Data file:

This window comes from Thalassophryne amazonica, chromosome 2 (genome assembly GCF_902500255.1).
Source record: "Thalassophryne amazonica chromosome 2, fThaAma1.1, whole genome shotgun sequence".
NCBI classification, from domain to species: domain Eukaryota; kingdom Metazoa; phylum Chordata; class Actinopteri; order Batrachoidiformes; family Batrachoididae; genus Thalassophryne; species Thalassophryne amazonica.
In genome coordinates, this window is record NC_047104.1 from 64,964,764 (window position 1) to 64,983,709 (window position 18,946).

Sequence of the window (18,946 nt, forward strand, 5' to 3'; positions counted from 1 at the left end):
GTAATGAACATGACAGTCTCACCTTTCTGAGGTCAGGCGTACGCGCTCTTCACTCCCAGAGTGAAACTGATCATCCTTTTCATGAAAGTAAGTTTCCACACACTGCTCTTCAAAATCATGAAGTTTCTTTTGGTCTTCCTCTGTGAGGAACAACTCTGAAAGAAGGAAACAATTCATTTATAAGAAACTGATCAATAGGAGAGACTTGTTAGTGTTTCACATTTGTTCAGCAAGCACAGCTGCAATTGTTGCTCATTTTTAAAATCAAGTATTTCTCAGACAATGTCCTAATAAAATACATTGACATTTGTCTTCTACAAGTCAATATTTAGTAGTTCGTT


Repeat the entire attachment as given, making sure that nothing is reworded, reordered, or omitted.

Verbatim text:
This window comes from Thalassophryne amazonica, chromosome 2 (genome assembly GCF_902500255.1).
Source record: "Thalassophryne amazonica chromosome 2, fThaAma1.1, whole genome shotgun sequence".
NCBI classification, from domain to species: domain Eukaryota; kingdom Metazoa; phylum Chordata; class Actinopteri; order Batrachoidiformes; family Batrachoididae; genus Thalassophryne; species Thalassophryne amazonica.
In genome coordinates, this window is record NC_047104.1 from 64,964,764 (window position 1) to 64,983,709 (window position 18,946).

Sequence of the window (18,946 nt, forward strand, 5' to 3'; positions counted from 1 at the left end):
GTAATGAACATGACAGTCTCACCTTTCTGAGGTCAGGCGTACGCGCTCTTCACTCCCAGAGTGAAACTGATCATCCTTTTCATGAAAGTAAGTTTCCACACACTGCTCTTCAAAATCATGAAGTTTCTTTTGGTCTTCCTCTGTGAGGAACAACTCTGAAAGAAGGAAACAATTCATTTATAAGAAACTGATCAATAGGAGAGACTTGTTAGTGTTTCACATTTGTTCAGCAAGCACAGCTGCAATTGTTGCTCATTTTTAAAATCAAGTATTTCTCAGACAATGTCCTAATAAAATACATTGACATTTGTCTTCTACAAGTCAATATTTAGTAGTTCGTT